Sitting in my apartment in Berlin, Germany, where I now have lived for more than three years with my German husband, I have been reflecting on my life’s changes, as well as on connections they have had to my family’s past, in particular to the time when my mother had lived in Berlin. After all, my mother and her parents lived happily in Berlin in the 1920s and moved to Philadelphia (where I was born) twenty years later. I have also been thinking about my career as an educator — as a teacher I had encouraged my students to think about the past critically, as well as to ponder its connection to the present. It should not be surprising that I am also doing so as a retired teacher.
In different ways, I am planning to use this blog to suggest some connections in my life and to share various reflections about them. I am indeed excited to use it as a way to consider my family history, my coming out in my late 50s, and my life as a teacher of world history. Like most people, I have different identities. To name a few: I am a gay married man, the grandson of a resourceful and forward-thinking man who orchestrated his family’s escape from France to the United States during World War II, a retired high school teacher of world history, and a historian of modern Germany. I am also Jewish, a father of two adult children, a younger brother …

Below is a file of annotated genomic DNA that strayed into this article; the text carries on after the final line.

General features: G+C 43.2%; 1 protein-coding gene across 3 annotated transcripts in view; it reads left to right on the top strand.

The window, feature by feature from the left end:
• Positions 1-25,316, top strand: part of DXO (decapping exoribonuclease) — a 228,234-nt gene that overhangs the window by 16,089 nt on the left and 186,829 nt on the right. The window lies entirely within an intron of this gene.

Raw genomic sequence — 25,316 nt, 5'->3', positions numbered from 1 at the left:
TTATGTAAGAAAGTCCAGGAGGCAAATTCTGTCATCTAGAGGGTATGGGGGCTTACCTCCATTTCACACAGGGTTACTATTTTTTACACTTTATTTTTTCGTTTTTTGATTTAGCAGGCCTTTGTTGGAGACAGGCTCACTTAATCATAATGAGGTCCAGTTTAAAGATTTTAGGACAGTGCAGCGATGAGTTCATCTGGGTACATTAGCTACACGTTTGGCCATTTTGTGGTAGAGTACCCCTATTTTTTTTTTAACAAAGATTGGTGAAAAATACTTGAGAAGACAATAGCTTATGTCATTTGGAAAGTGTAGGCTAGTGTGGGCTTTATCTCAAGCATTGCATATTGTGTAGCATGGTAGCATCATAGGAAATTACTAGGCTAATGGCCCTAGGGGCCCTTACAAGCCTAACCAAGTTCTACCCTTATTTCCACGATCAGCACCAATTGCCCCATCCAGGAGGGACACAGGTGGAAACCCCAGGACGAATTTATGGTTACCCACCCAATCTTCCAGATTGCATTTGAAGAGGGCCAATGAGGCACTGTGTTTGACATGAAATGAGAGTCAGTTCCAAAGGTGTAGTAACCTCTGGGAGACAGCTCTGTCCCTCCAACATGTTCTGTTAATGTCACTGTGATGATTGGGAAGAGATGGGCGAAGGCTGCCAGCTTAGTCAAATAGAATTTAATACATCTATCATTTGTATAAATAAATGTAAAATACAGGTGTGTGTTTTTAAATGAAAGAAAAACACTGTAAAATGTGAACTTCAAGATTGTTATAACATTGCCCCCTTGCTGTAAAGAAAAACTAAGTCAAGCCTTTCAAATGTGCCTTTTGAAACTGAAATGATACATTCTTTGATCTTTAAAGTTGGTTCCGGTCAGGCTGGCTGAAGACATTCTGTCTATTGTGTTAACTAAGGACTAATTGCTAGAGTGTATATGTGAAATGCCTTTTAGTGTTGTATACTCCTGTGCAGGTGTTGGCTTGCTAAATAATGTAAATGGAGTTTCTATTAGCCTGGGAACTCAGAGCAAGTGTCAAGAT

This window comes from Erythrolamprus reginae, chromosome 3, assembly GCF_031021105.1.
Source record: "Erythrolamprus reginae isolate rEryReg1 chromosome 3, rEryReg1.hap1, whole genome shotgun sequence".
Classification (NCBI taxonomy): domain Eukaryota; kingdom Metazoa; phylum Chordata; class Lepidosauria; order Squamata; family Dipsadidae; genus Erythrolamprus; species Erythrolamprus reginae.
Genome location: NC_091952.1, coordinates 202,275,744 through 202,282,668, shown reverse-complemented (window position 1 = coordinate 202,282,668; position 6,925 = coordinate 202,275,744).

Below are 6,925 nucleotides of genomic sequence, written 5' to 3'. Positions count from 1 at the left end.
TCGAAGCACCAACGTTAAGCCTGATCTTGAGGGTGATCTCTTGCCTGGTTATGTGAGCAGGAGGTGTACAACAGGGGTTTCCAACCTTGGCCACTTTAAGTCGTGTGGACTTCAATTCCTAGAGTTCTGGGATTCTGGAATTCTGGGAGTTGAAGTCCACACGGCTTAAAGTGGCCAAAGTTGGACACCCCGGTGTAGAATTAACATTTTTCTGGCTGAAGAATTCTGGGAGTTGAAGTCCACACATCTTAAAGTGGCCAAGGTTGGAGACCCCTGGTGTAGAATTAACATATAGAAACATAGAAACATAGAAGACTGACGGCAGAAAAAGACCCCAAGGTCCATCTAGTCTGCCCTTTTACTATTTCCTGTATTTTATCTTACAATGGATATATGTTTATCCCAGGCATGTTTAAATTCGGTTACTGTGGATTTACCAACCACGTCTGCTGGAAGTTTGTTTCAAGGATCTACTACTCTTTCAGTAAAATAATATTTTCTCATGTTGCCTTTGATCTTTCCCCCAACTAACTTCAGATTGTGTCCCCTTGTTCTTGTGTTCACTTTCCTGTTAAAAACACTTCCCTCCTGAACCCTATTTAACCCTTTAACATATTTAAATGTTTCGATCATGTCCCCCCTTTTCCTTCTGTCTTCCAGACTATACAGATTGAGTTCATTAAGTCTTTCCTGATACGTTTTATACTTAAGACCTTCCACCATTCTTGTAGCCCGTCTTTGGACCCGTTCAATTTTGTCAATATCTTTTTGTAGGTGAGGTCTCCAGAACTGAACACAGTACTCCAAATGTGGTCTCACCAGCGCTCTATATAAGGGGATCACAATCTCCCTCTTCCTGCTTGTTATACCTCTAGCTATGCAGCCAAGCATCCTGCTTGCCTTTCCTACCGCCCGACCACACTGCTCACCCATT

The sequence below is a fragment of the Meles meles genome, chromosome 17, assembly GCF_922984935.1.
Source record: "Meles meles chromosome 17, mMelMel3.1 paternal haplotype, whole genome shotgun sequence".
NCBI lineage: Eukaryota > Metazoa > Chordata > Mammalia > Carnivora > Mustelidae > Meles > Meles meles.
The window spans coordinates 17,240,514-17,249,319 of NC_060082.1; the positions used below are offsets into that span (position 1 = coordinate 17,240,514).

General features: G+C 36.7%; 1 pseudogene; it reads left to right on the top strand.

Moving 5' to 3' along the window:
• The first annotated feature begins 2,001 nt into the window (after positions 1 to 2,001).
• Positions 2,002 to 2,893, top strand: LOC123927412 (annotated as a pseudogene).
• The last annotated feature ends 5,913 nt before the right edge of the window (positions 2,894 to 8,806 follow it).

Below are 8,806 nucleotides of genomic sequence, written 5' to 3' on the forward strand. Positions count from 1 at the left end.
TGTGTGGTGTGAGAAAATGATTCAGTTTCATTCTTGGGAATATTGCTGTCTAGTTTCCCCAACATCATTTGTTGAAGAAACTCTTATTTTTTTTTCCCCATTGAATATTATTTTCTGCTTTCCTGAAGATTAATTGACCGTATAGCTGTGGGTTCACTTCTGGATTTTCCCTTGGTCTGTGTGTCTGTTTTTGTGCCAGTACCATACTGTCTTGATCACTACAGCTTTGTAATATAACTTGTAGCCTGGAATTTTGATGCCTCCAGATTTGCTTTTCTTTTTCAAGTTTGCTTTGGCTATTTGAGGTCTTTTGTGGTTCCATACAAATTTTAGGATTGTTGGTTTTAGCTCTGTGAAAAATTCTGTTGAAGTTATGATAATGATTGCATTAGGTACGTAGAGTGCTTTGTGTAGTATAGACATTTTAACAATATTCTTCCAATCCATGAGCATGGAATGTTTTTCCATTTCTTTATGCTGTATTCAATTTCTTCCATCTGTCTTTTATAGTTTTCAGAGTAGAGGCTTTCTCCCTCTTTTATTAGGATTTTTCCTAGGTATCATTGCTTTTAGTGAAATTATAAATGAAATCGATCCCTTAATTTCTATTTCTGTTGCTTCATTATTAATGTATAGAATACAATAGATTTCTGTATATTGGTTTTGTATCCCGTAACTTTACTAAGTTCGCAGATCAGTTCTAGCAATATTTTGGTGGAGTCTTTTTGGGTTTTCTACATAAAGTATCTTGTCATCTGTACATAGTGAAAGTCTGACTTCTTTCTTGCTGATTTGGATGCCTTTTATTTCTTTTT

While escaping from the horrors of the war and coming out as a gay man are admittedly quite different from one another, they do have some commonalities. I gained greater clarity, self-confidence, and self-control; there is little doubt that my grandfather did as well. These chronicles seek to document key aspects from my family’s history and my personal experiences; it is interesting to ponder parallels and, of course, acknowledge essential differences. What could be more remarkable than adapting to a better physical or mental place when one is older? My grandfather was able to initiate (in his late 50s) a life affirming shift to save himself, his wife, and his daughter. I — at 58 years old –acknowledged to myself and others that I was gay.
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